In a speech Monday in Manchester, New Hampshire, President Donald Trump enthusiastically backed capital punishment as a tool to fight the opioid epidemic. “If we don’t get tough on the drug dealers, we are wasting our time,” he said. “And that toughness includes the death penalty.” Now, Attorney General Jeff Sessions is trying to put Trump’s call into practice.
In one-page memo dated Tuesday, Sessions instructed U.S. attorneys nationwide to be more aggressive when prosecuting any drug-related crimes. In addition to the usual tools available to federal prosecutors, he urged them to consider “the pursuit of capital punishment in appropriate cases.” To that end, he noted a few specific federal offenses where Congress already authorized the death penalty as a punishment.
“I strongly encourage federal prosecutors to use these statutes, when appropriate, to aid in our continuing fight against drug trafficking and the destruction it causes,” Sessions wrote.
Trump’s love affair with capital punishment runs deep, and Sessions’s tenure at the Justice Department is essentially a one-man counterrevolution against the bipartisan consensus on criminal-justice reform. Both men share a similar impulse when it comes to crime and punishment: Harsher policies against defendants indicate toughness on crime, while less punitive measures indicate weakness. In that Paleolithic worldview, no policy could epitomize strength more than one that takes the defendant’s life.
Not everyone in the Justice Department shares that mindset, however. Implementation of Sessions’s memo will fall to U.S. attorney’s offices across the nation, where federal prosecutors may react with varying levels of enthusiasm to the attorney general’s instructions. “The devil is in the details, and the devil here is how folks on the ground respond,” Douglas Berman, an Ohio University law professor, told me.
It’s unclear how many new death sentences could be sought if prosecutors embrace the memo’s approach. The federal government pursues roughly 20,000 drug-related prosecutions each year, Berman noted, and only “a tiny percentage” would qualify under the statutes that Sessions listed (“certain racketeering activities,” “the use of a firearm resulting in death during a drug trafficking offense,” “murder in furtherance of a continuing criminal enterprise,” and “dealing in extremely large quantities of drugs”). If even 0.1 percent of those cases involve crimes that would now be tried as capital offenses, it would be a sizable increase in the number of death-penalty cases sought by federal prosecutors each year.
That raises another limiting factor: the scarcity of manpower to pursue capital cases. ”It’s unclear how much of this is a symbolic gesture or how much it will yield an infusion of resources and actual prosecutions,” Carol Steiker, a Harvard University law professor, told me. Death-penalty cases are arduous for prosecutors and defense attorneys alike. The prosecutions pass through far more procedural hurdles than other criminal cases, and if the jury hands down a death sentence, both sides immediately enter a lengthy appeals process.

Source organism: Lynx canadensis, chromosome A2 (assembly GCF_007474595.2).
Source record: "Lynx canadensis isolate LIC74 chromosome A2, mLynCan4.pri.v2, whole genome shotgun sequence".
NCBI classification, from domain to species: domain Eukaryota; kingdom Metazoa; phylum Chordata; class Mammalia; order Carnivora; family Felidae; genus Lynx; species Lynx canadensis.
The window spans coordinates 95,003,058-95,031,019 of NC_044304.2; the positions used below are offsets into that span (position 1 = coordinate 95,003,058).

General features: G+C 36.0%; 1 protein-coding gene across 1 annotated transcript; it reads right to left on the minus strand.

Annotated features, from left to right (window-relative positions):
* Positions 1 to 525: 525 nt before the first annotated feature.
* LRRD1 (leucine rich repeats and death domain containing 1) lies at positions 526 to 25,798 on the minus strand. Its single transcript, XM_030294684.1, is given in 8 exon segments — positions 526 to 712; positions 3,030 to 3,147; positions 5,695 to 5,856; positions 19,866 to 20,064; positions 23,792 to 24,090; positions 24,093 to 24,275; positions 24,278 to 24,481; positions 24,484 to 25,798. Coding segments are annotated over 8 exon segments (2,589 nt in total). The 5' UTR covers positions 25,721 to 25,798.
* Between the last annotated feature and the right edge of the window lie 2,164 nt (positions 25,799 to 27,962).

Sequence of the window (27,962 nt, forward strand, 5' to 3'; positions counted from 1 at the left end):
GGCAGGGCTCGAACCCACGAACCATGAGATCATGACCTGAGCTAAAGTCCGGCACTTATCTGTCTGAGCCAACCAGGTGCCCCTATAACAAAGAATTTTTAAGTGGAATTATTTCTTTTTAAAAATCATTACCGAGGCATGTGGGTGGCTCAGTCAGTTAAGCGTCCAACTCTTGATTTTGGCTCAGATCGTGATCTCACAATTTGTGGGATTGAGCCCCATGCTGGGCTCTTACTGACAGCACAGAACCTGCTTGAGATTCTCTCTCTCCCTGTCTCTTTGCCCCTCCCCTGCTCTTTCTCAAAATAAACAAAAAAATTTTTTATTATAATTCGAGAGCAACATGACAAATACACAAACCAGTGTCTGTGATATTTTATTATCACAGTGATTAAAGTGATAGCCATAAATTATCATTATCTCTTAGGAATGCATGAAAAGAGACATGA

These constraints are one reason why federal death-penalty cases are exceedingly rare to begin with. Steiker noted that only three federal executions have taken place since the Supreme Court revived the death penalty in 1976. Only one involved an offense cited by Sessions, which became law after Congress passed and President Bill Clinton signed the 1994 crime bill. “1994 was kind of a high-water mark for death penalty support in the United States,” she said.
“There is no doubt, in my view, that if the death penalty is used in any federal setting that doesn’t involve a direct intentional killing, there will be constitutional challenges,” Berman said.
How the justices would rule on such a case is hard to predict. Justice Anthony Kennedy has been the swing vote on death-penalty cases over the last two decades. He also wrote the majority opinion in Kennedy v. Louisiana, the landmark 2008 case that abolished capital punishment for virtually all crimes in which the victim didn’t die. In that case, Kennedy specifically declined to address whether the ruling should apply to what he called “crimes against the state,” which included treason, espionage, terrorism, and “drug kingpin activity.”
Whether the Eighth Amendment, which forbids cruel and unusual punishments, applies to the execution of certain types of drug dealers therefore remains an open question. “Drug crimes are simply not in the same ballpark as treason and terrorism in terms of the Supreme Court’s overall project to restrict capital punishment to the worst-of-the-worst offenders,” Steiker said.
A notable window into the Kennedy’s thinking on drug crimes, Berman added, comes from the 1991 case Harmelin v. Michigan. Kennedy sided with the court’s majority to rule that a defendant’s sentence of life without parole for possessing more than 650 grams of cocaine didn’t violate the Eighth Amendment. In a separate concurrence, the justice wrote that the defendant’s claim that his crimes were “nonviolent and victimless” were “false to the point of absurdity.”
“To the contrary, [the defendant’s] crime threatened to cause grave harm to society,” he argued, writing that research showed drug users “may commit crime because of drug-induced changes in physiological functions, cognitive ability, and mood,” or because they need to obtain more money to further their habit. These remarks came at the height of a crime wave in the late 1980s and early 1990s, so it’s unclear if Kennedy’s views on the matter have changed in the intervening years.
The long appeals process in federal death-penalty cases means any prosecutions brought because of Sessions’s memo could be reviewed by Supreme Court justices who have yet to be appointed. “You have to envision a court five to ten years from now,” Berman said.